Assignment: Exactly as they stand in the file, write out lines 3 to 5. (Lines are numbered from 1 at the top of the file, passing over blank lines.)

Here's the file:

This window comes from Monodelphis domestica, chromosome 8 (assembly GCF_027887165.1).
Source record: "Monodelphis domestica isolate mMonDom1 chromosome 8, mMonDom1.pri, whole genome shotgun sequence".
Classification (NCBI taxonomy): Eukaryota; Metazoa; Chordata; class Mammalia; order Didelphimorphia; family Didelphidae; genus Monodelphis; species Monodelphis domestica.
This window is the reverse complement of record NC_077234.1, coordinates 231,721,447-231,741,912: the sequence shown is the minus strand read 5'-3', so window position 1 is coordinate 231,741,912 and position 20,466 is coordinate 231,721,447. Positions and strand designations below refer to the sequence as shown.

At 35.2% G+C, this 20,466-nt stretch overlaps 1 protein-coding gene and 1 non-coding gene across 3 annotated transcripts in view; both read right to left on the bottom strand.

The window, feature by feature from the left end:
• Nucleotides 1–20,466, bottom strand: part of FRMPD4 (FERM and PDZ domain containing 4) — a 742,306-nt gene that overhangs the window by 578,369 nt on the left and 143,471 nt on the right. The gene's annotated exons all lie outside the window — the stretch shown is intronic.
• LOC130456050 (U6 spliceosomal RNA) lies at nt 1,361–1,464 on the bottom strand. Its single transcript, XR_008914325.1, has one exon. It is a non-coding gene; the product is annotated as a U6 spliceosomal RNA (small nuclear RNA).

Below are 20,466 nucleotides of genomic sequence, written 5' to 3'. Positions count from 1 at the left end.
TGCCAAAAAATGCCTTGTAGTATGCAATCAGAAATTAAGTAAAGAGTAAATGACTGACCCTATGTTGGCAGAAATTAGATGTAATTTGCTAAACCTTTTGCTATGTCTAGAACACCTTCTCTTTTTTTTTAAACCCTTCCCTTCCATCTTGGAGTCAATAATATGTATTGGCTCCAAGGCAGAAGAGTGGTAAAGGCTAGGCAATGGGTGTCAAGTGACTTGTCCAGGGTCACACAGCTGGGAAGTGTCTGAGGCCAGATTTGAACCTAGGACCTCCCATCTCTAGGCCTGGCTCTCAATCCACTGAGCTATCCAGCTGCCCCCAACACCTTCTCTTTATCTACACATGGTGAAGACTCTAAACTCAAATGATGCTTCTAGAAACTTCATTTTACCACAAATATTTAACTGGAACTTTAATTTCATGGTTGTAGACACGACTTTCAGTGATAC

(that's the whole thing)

Classification (NCBI taxonomy): Eukaryota; Metazoa; Chordata; class Mammalia; order Didelphimorphia; family Didelphidae; genus Monodelphis; species Monodelphis domestica.
This window is the reverse complement of record NC_077234.1, coordinates 231,721,447-231,741,912: the sequence shown is the minus strand read 5'-3', so window position 1 is coordinate 231,741,912 and position 20,466 is coordinate 231,721,447. Positions and strand designations below refer to the sequence as shown.

At 35.2% G+C, this 20,466-nt stretch overlaps 1 protein-coding gene and 1 non-coding gene across 3 annotated transcripts in view; both read right to left on the bottom strand.